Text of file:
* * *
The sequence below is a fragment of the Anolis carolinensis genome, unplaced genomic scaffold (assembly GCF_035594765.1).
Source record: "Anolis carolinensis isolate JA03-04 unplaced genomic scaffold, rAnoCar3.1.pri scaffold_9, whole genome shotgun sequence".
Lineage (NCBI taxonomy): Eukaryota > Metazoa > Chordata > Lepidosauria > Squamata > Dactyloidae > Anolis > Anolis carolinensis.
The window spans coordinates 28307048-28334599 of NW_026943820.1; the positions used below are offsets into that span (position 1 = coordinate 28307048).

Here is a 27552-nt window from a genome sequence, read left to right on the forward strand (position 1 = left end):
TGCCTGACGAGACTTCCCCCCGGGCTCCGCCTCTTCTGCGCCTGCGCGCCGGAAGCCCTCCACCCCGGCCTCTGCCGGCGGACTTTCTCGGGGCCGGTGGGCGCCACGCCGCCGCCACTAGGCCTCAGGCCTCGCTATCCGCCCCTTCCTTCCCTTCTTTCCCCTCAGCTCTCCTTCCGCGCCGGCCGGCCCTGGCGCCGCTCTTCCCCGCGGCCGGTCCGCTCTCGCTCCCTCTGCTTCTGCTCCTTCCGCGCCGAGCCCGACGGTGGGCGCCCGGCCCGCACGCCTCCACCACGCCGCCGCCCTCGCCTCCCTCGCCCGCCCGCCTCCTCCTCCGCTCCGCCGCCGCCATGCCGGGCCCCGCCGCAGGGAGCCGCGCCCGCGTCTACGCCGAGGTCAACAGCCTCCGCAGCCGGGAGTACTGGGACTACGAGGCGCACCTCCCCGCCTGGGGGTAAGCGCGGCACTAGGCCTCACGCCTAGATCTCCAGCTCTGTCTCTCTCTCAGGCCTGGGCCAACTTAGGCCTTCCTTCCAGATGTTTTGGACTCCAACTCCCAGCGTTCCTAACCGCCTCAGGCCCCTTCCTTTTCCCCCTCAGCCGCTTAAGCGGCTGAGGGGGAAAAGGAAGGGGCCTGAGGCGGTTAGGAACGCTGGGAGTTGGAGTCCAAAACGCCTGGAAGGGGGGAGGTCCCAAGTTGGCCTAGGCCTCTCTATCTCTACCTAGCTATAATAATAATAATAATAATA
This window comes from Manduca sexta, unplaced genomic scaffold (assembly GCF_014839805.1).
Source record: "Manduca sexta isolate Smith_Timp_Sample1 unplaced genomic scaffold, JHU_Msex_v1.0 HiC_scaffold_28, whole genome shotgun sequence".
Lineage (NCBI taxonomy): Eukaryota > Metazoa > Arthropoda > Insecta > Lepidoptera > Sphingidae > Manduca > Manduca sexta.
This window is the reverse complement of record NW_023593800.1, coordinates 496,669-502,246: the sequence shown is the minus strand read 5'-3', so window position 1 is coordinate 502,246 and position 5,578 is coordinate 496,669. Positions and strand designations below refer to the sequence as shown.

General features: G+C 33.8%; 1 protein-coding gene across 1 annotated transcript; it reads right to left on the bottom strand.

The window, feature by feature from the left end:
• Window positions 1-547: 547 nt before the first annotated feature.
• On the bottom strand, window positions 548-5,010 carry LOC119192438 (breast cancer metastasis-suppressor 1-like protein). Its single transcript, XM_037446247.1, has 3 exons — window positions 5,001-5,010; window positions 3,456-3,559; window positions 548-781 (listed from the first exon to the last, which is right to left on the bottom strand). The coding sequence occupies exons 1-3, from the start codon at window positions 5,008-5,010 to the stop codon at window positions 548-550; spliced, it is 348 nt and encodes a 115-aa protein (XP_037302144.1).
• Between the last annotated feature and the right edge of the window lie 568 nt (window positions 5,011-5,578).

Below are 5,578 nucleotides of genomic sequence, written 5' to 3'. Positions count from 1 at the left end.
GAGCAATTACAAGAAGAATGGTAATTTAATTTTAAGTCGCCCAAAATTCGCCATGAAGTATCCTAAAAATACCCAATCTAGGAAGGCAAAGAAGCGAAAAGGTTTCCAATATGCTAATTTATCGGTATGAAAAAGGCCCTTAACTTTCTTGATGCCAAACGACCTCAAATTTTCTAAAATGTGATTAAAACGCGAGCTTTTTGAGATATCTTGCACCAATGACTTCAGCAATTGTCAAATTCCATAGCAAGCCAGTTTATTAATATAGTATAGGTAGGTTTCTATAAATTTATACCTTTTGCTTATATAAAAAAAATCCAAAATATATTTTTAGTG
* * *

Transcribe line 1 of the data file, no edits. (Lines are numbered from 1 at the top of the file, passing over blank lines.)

The sequence below is a fragment of the Anolis carolinensis genome, unplaced genomic scaffold (assembly GCF_035594765.1).